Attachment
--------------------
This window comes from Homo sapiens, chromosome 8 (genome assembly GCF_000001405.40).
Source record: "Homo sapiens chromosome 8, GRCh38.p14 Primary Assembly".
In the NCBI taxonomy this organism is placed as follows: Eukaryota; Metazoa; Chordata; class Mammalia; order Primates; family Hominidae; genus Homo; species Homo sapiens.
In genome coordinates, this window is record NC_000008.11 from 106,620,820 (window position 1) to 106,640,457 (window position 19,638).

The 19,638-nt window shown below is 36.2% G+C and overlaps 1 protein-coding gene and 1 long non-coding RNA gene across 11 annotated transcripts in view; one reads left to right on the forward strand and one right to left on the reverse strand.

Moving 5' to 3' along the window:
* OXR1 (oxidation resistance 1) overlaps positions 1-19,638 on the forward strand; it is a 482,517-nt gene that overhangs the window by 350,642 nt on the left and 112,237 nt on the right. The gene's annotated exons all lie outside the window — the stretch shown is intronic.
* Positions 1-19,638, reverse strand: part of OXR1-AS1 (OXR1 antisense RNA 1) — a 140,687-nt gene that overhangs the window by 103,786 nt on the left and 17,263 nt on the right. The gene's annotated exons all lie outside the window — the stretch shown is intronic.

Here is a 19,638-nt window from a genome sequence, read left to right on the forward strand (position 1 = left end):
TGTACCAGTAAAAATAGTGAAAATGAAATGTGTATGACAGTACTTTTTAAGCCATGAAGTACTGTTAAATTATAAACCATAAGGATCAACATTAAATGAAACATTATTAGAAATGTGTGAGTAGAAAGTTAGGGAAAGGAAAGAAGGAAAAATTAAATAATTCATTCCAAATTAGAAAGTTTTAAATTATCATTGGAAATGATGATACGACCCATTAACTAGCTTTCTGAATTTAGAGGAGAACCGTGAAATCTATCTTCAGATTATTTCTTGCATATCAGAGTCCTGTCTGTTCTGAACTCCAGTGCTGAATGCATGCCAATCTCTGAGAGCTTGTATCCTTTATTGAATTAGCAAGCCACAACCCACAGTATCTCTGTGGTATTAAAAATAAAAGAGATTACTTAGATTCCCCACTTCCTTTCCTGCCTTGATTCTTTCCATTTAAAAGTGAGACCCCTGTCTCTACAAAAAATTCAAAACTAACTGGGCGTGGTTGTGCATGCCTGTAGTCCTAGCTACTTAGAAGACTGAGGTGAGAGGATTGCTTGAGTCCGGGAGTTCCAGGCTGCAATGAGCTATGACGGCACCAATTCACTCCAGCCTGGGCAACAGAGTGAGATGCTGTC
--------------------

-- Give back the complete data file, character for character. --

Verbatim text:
This window comes from Homo sapiens, chromosome 8 (genome assembly GCF_000001405.40).
Source record: "Homo sapiens chromosome 8, GRCh38.p14 Primary Assembly".
In the NCBI taxonomy this organism is placed as follows: Eukaryota; Metazoa; Chordata; class Mammalia; order Primates; family Hominidae; genus Homo; species Homo sapiens.
In genome coordinates, this window is record NC_000008.11 from 106,620,820 (window position 1) to 106,640,457 (window position 19,638).

The 19,638-nt window shown below is 36.2% G+C and overlaps 1 protein-coding gene and 1 long non-coding RNA gene across 11 annotated transcripts in view; one reads left to right on the forward strand and one right to left on the reverse strand.

Moving 5' to 3' along the window:
* OXR1 (oxidation resistance 1) overlaps positions 1-19,638 on the forward strand; it is a 482,517-nt gene that overhangs the window by 350,642 nt on the left and 112,237 nt on the right. The gene's annotated exons all lie outside the window — the stretch shown is intronic.
* Positions 1-19,638, reverse strand: part of OXR1-AS1 (OXR1 antisense RNA 1) — a 140,687-nt gene that overhangs the window by 103,786 nt on the left and 17,263 nt on the right. The gene's annotated exons all lie outside the window — the stretch shown is intronic.

Here is a 19,638-nt window from a genome sequence, read left to right on the forward strand (position 1 = left end):
TGTACCAGTAAAAATAGTGAAAATGAAATGTGTATGACAGTACTTTTTAAGCCATGAAGTACTGTTAAATTATAAACCATAAGGATCAACATTAAATGAAACATTATTAGAAATGTGTGAGTAGAAAGTTAGGGAAAGGAAAGAAGGAAAAATTAAATAATTCATTCCAAATTAGAAAGTTTTAAATTATCATTGGAAATGATGATACGACCCATTAACTAGCTTTCTGAATTTAGAGGAGAACCGTGAAATCTATCTTCAGATTATTTCTTGCATATCAGAGTCCTGTCTGTTCTGAACTCCAGTGCTGAATGCATGCCAATCTCTGAGAGCTTGTATCCTTTATTGAATTAGCAAGCCACAACCCACAGTATCTCTGTGGTATTAAAAATAAAAGAGATTACTTAGATTCCCCACTTCCTTTCCTGCCTTGATTCTTTCCATTTAAAAGTGAGACCCCTGTCTCTACAAAAAATTCAAAACTAACTGGGCGTGGTTGTGCATGCCTGTAGTCCTAGCTACTTAGAAGACTGAGGTGAGAGGATTGCTTGAGTCCGGGAGTTCCAGGCTGCAATGAGCTATGACGGCACCAATTCACTCCAGCCTGGGCAACAGAGTGAGATGCTGTC